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Tenants in common: an alternative RE structure

There is a new real estate investment structure gaining popularity that allows individuals to own portions of buildings without liability and with all the tax benefits of being a landlord. It's referred to as "tenants in common" and is developing into a preferred investment strategy for clients worldwide.

Through the structure, an investor can now acquire 10% of an office building in New York, 25% of a shopping center in California and 15% of an industrial building in the Midwest all in the same investment. This is truly the state-of-the-art in real estate ownership and is quickly changing the way individuals view their portfolios.

Clients at Tax Deferred Services keep turning to tenants in common because they can diversify in the same way they diversify their stocks and do it without giving up the control and tax benefits. Plus, there is a bonus for the individual. Purchasers are given a deed to their portion of the property, leaving investors free to buy or sell their stake in a building without a group consensus. This multiple ownership structure is the only one of its kind that prevents consideration as a partnership by the IRS, which gives investors the ability to take advantage of deferment strategies to avoid capital gains taxes.

Tenants in common has only been around for a few years but has been reviewed and determined a sound investment vehicle by tax attorney Richard Lipton, ESQ of McDermott, Will and Emery. With tenants in common, there is a master lease held by individual owners. By owning a building or part of a building, investors can also realize cost-basis depreciation strategies to avoid capital gains taxes.

How does this impact you as a real estate professional? The tenants-in-common approach creates an interesting mechanism for funding existing projects, and can create a steady stream of beneficial 1031 exchanges for your clients.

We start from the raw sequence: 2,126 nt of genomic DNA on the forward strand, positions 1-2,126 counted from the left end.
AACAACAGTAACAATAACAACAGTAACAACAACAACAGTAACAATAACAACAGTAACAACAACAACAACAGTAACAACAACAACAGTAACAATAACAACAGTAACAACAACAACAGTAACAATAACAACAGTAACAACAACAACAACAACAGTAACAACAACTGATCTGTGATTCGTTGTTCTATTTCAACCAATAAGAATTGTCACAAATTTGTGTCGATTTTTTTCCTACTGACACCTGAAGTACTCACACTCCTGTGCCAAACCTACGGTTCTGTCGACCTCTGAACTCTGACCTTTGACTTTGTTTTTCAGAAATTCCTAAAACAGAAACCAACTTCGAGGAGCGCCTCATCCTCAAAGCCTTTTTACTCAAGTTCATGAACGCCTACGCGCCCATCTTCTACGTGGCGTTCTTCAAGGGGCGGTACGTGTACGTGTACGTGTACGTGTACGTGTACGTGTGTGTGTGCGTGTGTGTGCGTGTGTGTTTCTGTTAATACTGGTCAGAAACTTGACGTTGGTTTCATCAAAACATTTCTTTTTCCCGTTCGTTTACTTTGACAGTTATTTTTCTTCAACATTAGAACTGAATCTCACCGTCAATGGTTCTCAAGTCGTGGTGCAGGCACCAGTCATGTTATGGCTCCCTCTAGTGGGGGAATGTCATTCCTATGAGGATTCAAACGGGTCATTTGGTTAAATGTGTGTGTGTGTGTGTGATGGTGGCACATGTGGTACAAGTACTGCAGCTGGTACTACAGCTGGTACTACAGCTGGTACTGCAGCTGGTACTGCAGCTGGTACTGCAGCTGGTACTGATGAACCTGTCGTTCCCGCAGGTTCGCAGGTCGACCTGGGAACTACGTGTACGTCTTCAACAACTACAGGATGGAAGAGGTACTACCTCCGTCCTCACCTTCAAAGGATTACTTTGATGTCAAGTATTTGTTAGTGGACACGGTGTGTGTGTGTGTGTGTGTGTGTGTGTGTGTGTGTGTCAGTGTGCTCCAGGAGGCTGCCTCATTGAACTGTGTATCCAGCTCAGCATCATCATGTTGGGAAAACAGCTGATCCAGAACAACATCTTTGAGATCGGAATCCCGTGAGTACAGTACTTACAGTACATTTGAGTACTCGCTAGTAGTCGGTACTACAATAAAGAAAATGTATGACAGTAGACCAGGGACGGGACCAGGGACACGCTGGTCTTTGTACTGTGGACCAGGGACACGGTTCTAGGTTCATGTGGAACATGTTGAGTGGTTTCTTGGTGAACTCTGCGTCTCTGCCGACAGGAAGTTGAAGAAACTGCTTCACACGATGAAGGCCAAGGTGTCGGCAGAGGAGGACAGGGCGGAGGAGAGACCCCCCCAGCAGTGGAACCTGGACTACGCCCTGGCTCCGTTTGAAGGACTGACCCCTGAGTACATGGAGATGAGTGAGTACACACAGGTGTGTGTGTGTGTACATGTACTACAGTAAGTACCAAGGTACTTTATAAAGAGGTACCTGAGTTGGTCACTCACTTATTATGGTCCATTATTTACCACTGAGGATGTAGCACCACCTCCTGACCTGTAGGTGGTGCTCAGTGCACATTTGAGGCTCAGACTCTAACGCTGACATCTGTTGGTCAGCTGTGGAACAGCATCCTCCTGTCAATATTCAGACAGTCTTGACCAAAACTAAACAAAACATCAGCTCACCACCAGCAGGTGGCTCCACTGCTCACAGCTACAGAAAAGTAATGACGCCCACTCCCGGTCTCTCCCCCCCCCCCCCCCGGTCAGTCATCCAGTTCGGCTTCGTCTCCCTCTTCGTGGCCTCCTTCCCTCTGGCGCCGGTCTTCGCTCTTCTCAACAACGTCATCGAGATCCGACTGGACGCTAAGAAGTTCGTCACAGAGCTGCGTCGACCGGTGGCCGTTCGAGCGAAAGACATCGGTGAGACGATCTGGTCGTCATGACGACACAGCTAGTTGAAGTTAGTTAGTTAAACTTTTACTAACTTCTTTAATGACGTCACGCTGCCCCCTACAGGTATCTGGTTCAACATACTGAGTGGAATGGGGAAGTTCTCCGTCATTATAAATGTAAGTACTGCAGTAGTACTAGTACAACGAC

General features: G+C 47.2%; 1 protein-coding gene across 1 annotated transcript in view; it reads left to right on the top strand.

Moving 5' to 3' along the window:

A tenants-in-common investment holds other advantages over more traditional REITs and limited partnerships. Both partnerships and REITs lack control (of the asset) for the investor. REIT shares are simply shares in a company that is (usually) publicly traded. If you own shares in General Motors, for instance, you cannot tell it how to make cars or influence the type of cars the company will make next year. Therefore, you relinquish a certain level of control, which is not the case in a tenants-in-common structure.

You may be wondering, "What is IRC 1031?" It's a 79-year-old code that allows an investor to trade properties over time as a means for protecting gain against federal taxes. 1031 tax-deferred exchanges have been a popular way for corporations and individual investors to build real estate portfolios. But they also can become difficult to complete as a result of tight restrictions in timing and pricing, leaving many to settle for less than perfect matches.

IRS rules require that exchanges be conducted between like properties and must match dollar for dollar. If they don't, the investor either pays more for the new property, or pays taxes on any profits realized from the trade. On top of that, the IRS demands that all exchanges be formally identified within 45 days, sending many investors scrambling to identify a financially-like property that is also a desired acquisition to their portfolio. Because the tenants-in-common structure allows the investor to own a portion of a commercial property, it is easier to match an exchange dollar for dollar.

The tenants-in-common structure provides freedom for the individual investor, making it the next evolution in real estate investment. Is it the last stage? Doubtful. But for the moment, it has become the vehicle of choice for our more savvy clientele.

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